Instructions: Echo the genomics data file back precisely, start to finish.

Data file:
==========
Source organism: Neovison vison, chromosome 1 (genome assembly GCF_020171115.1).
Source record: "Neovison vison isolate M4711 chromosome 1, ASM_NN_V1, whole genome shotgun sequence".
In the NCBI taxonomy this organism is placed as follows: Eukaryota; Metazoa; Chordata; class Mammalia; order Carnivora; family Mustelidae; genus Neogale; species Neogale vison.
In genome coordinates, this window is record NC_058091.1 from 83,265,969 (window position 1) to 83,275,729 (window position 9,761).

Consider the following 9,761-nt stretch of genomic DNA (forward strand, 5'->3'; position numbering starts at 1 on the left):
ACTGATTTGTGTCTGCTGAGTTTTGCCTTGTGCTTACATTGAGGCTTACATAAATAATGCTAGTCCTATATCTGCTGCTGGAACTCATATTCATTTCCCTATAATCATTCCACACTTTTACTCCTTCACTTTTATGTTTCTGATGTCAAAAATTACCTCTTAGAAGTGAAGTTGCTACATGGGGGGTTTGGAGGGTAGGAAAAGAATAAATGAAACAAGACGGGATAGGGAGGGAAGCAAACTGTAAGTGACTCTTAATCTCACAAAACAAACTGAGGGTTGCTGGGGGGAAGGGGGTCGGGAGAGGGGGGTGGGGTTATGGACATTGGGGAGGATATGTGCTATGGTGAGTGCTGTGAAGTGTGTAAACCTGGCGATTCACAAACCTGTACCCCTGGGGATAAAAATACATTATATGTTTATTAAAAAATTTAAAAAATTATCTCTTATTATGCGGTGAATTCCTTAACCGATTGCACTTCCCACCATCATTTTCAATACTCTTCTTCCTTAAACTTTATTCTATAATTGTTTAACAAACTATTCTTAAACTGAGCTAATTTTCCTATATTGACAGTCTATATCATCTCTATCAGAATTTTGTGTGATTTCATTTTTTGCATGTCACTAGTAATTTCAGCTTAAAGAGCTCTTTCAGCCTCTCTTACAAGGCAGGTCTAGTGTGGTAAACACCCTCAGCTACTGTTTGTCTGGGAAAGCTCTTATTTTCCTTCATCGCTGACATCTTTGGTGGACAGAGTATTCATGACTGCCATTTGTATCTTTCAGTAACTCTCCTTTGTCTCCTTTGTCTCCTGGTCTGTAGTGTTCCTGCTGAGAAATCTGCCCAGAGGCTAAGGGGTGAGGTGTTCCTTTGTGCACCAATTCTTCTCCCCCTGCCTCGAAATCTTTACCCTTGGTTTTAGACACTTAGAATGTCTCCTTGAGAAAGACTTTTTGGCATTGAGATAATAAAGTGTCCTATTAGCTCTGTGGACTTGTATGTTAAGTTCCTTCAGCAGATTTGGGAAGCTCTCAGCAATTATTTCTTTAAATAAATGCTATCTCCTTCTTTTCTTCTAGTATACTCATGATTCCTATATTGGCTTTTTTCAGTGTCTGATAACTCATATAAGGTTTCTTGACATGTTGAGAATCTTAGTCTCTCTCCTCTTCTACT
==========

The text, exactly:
Source organism: Neovison vison, chromosome 1 (genome assembly GCF_020171115.1).
Source record: "Neovison vison isolate M4711 chromosome 1, ASM_NN_V1, whole genome shotgun sequence".
In the NCBI taxonomy this organism is placed as follows: Eukaryota; Metazoa; Chordata; class Mammalia; order Carnivora; family Mustelidae; genus Neogale; species Neogale vison.
In genome coordinates, this window is record NC_058091.1 from 83,265,969 (window position 1) to 83,275,729 (window position 9,761).

Consider the following 9,761-nt stretch of genomic DNA (forward strand, 5'->3'; position numbering starts at 1 on the left):
ACTGATTTGTGTCTGCTGAGTTTTGCCTTGTGCTTACATTGAGGCTTACATAAATAATGCTAGTCCTATATCTGCTGCTGGAACTCATATTCATTTCCCTATAATCATTCCACACTTTTACTCCTTCACTTTTATGTTTCTGATGTCAAAAATTACCTCTTAGAAGTGAAGTTGCTACATGGGGGGTTTGGAGGGTAGGAAAAGAATAAATGAAACAAGACGGGATAGGGAGGGAAGCAAACTGTAAGTGACTCTTAATCTCACAAAACAAACTGAGGGTTGCTGGGGGGAAGGGGGTCGGGAGAGGGGGGTGGGGTTATGGACATTGGGGAGGATATGTGCTATGGTGAGTGCTGTGAAGTGTGTAAACCTGGCGATTCACAAACCTGTACCCCTGGGGATAAAAATACATTATATGTTTATTAAAAAATTTAAAAAATTATCTCTTATTATGCGGTGAATTCCTTAACCGATTGCACTTCCCACCATCATTTTCAATACTCTTCTTCCTTAAACTTTATTCTATAATTGTTTAACAAACTATTCTTAAACTGAGCTAATTTTCCTATATTGACAGTCTATATCATCTCTATCAGAATTTTGTGTGATTTCATTTTTTGCATGTCACTAGTAATTTCAGCTTAAAGAGCTCTTTCAGCCTCTCTTACAAGGCAGGTCTAGTGTGGTAAACACCCTCAGCTACTGTTTGTCTGGGAAAGCTCTTATTTTCCTTCATCGCTGACATCTTTGGTGGACAGAGTATTCATGACTGCCATTTGTATCTTTCAGTAACTCTCCTTTGTCTCCTTTGTCTCCTGGTCTGTAGTGTTCCTGCTGAGAAATCTGCCCAGAGGCTAAGGGGTGAGGTGTTCCTTTGTGCACCAATTCTTCTCCCCCTGCCTCGAAATCTTTACCCTTGGTTTTAGACACTTAGAATGTCTCCTTGAGAAAGACTTTTTGGCATTGAGATAATAAAGTGTCCTATTAGCTCTGTGGACTTGTATGTTAAGTTCCTTCAGCAGATTTGGGAAGCTCTCAGCAATTATTTCTTTAAATAAATGCTATCTCCTTCTTTTCTTCTAGTATACTCATGATTCCTATATTGGCTTTTTTCAGTGTCTGATAACTCATATAAGGTTTCTTGACATGTTGAGAATCTTAGTCTCTCTCCTCTTCTACT